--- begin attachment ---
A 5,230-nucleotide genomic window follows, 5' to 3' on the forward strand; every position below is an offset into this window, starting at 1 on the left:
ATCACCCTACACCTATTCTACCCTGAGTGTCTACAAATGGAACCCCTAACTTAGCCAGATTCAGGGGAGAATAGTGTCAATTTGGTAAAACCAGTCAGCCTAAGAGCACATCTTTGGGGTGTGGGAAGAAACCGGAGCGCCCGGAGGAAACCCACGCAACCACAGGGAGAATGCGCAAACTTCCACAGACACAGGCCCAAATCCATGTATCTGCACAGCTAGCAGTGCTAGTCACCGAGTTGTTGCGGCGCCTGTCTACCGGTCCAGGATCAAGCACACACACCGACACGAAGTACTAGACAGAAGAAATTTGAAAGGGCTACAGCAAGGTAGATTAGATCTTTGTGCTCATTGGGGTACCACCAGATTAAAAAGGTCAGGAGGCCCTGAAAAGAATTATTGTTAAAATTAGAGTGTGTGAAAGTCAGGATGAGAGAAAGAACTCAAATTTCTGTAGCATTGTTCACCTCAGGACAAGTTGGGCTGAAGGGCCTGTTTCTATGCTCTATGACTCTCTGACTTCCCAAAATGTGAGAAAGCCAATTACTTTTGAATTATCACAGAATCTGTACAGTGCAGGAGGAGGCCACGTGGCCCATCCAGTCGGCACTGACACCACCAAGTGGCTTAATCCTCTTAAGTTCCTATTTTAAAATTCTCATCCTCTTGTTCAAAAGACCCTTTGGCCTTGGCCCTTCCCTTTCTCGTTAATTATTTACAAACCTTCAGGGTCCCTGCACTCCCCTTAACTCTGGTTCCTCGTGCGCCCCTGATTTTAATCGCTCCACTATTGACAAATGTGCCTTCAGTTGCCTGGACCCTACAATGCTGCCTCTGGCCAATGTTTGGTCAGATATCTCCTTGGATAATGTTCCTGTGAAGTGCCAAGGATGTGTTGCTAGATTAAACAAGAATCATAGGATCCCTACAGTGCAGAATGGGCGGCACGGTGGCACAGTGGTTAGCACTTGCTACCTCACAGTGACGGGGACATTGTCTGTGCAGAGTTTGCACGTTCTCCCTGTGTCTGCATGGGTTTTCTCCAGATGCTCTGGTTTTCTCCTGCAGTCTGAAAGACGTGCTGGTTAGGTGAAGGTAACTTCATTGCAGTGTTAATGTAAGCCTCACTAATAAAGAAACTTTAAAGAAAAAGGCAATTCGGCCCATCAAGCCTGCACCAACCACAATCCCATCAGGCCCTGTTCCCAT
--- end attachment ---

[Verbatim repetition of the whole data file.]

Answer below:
A 5,230-nucleotide genomic window follows, 5' to 3' on the forward strand; every position below is an offset into this window, starting at 1 on the left:
ATCACCCTACACCTATTCTACCCTGAGTGTCTACAAATGGAACCCCTAACTTAGCCAGATTCAGGGGAGAATAGTGTCAATTTGGTAAAACCAGTCAGCCTAAGAGCACATCTTTGGGGTGTGGGAAGAAACCGGAGCGCCCGGAGGAAACCCACGCAACCACAGGGAGAATGCGCAAACTTCCACAGACACAGGCCCAAATCCATGTATCTGCACAGCTAGCAGTGCTAGTCACCGAGTTGTTGCGGCGCCTGTCTACCGGTCCAGGATCAAGCACACACACCGACACGAAGTACTAGACAGAAGAAATTTGAAAGGGCTACAGCAAGGTAGATTAGATCTTTGTGCTCATTGGGGTACCACCAGATTAAAAAGGTCAGGAGGCCCTGAAAAGAATTATTGTTAAAATTAGAGTGTGTGAAAGTCAGGATGAGAGAAAGAACTCAAATTTCTGTAGCATTGTTCACCTCAGGACAAGTTGGGCTGAAGGGCCTGTTTCTATGCTCTATGACTCTCTGACTTCCCAAAATGTGAGAAAGCCAATTACTTTTGAATTATCACAGAATCTGTACAGTGCAGGAGGAGGCCACGTGGCCCATCCAGTCGGCACTGACACCACCAAGTGGCTTAATCCTCTTAAGTTCCTATTTTAAAATTCTCATCCTCTTGTTCAAAAGACCCTTTGGCCTTGGCCCTTCCCTTTCTCGTTAATTATTTACAAACCTTCAGGGTCCCTGCACTCCCCTTAACTCTGGTTCCTCGTGCGCCCCTGATTTTAATCGCTCCACTATTGACAAATGTGCCTTCAGTTGCCTGGACCCTACAATGCTGCCTCTGGCCAATGTTTGGTCAGATATCTCCTTGGATAATGTTCCTGTGAAGTGCCAAGGATGTGTTGCTAGATTAAACAAGAATCATAGGATCCCTACAGTGCAGAATGGGCGGCACGGTGGCACAGTGGTTAGCACTTGCTACCTCACAGTGACGGGGACATTGTCTGTGCAGAGTTTGCACGTTCTCCCTGTGTCTGCATGGGTTTTCTCCAGATGCTCTGGTTTTCTCCTGCAGTCTGAAAGACGTGCTGGTTAGGTGAAGGTAACTTCATTGCAGTGTTAATGTAAGCCTCACTAATAAAGAAACTTTAAAGAAAAAGGCAATTCGGCCCATCAAGCCTGCACCAACCACAATCCCATCAGGCCCTGTTCCCAT